Even streetwear brands are adopting a more refined approach to logos. Take the Stussy graffiti-style typeface for example – it’s pretty recognisable. But notice how these larger logos now appear more frequently on the back of t-shirts and jumpers, instead of being emblazoned on the front.

But even if a logo is on the front, it doesn’t mean it can’t be playful. The graphic tees picked out by GQ in some of recent their style roundups represent a great diversity of what brands can do with their logos. Whether that be incorporating the logo into a larger design or playing around with the typeface – there’s no excuse for keeping it simple.

And this isn’t to say the big logo era is over. Demand for possibly one of the most iconic branded bags, the Marc Jacobs Tote Bag, is still at a high, with the hashtag for the bag attracting 86.5 million views on TikTok alone in 2023, and Google searches increasing by 1,850% compared to 2022. Brands are thinking more about the tote, particularly from its ability to act as a walking billboard.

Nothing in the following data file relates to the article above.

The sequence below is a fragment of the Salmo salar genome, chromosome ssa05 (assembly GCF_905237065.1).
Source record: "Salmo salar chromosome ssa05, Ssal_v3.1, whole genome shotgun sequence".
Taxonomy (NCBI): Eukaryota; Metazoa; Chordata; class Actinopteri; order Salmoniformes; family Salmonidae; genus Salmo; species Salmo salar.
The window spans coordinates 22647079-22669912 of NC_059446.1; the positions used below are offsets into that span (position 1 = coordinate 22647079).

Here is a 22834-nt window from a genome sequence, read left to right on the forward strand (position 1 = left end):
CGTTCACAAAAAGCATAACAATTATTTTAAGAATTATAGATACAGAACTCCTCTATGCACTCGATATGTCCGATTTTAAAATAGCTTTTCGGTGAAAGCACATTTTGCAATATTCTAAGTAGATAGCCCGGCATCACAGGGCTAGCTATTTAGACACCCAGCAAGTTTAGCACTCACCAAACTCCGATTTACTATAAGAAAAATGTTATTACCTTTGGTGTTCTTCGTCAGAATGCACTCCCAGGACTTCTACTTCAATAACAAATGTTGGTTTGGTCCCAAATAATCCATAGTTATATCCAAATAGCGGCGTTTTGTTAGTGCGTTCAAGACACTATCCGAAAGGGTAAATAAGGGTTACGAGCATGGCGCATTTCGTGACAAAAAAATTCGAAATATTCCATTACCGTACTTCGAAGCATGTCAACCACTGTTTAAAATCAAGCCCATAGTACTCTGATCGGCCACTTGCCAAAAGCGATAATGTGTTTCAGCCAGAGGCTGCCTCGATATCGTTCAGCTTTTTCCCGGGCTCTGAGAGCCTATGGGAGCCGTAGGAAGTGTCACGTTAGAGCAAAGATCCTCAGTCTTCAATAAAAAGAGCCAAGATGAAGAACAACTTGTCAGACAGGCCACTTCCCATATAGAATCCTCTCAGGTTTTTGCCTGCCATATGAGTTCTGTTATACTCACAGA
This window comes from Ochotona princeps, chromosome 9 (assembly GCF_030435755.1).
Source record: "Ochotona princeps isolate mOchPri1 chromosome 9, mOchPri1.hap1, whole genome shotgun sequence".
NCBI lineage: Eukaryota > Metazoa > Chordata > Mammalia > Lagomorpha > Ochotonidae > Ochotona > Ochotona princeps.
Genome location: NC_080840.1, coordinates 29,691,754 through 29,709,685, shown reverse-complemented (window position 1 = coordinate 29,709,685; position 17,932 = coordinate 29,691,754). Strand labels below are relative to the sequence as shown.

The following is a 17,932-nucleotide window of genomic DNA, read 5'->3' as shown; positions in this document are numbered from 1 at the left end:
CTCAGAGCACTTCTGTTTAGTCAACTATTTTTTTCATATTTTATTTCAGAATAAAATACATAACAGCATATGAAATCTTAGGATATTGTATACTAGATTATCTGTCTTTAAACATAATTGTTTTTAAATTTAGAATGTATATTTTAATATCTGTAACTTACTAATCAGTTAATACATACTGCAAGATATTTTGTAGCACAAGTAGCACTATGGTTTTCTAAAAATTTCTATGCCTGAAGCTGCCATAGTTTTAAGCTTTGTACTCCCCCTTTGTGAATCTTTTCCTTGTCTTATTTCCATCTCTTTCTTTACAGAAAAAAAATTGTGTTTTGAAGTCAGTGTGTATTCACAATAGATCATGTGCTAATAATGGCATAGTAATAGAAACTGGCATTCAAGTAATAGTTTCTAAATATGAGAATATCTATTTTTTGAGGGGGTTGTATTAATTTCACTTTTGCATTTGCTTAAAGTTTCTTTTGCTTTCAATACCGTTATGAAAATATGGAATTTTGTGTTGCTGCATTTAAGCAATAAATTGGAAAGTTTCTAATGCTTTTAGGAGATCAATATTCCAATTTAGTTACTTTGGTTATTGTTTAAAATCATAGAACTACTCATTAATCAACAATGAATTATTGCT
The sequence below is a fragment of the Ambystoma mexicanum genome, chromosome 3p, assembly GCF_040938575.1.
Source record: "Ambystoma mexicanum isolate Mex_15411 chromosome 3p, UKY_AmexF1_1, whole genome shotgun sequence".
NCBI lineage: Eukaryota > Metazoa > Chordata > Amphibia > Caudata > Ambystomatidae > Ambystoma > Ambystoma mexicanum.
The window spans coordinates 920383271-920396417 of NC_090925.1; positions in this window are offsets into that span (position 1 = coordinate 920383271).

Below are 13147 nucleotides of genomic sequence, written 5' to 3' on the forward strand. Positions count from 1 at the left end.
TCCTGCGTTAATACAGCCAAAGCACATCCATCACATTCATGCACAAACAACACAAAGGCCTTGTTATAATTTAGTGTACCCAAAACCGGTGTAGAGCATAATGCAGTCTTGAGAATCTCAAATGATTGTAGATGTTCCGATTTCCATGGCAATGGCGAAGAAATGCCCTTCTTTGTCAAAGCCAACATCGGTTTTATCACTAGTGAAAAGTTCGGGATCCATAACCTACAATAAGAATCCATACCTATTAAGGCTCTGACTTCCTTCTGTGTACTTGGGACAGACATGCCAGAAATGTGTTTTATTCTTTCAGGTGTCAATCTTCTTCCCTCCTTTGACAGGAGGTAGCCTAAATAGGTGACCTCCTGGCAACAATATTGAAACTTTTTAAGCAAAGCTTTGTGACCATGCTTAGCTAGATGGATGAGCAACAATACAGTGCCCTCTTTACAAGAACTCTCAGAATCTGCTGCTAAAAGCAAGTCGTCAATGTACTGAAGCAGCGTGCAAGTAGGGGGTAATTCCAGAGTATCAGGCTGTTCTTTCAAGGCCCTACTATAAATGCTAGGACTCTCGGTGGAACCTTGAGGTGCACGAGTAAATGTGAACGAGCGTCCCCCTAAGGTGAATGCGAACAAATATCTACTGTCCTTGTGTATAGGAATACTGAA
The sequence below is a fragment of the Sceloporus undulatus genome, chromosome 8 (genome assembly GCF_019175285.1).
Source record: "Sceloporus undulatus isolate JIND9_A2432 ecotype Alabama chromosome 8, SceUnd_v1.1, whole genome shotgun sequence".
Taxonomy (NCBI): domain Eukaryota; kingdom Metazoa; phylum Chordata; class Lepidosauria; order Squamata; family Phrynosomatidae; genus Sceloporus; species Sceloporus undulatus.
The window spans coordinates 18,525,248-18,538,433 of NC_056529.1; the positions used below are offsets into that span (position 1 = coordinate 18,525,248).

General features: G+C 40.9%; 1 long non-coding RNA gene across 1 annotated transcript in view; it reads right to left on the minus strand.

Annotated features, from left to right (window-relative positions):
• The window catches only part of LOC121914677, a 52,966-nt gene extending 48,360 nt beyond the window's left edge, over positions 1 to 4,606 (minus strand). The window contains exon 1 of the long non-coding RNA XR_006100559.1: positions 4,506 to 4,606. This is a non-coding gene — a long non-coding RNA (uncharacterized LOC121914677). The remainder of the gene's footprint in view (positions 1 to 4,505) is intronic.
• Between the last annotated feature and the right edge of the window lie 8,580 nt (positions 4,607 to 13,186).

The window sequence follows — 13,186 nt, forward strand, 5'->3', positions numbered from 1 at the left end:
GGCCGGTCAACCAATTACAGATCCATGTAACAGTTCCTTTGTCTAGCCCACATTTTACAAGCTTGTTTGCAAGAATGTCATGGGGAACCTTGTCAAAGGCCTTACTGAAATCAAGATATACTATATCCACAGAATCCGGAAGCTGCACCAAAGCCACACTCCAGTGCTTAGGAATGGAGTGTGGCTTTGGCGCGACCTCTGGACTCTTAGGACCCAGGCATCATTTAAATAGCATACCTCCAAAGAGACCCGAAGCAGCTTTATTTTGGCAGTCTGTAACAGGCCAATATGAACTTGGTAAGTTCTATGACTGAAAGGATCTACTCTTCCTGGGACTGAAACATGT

But think about any of the free totes you’ve been given by a brand or picked up from somewhere unexpected. You’re equally going to spot ones from bookstores such as Daunt Books, The Strand, and Shakespeare & Company or boutique glasses brands like Ace & Tate or Ollie Quinn on our streets as the frequently duped Louis Vuitton brown monogram bag.

It’s not as easy nowadays to just slap a logo on a product and call it a day. Those who want to do so are going to have to try a lot harder to take our well-earned cash.

Jacob Robinson

Jacob Robinson

Head Investigations Editor & MMG News Producer 2023-24 | Former Head of Talk Shows and Deputy Head of Podcasting at Fuse FM 2022-23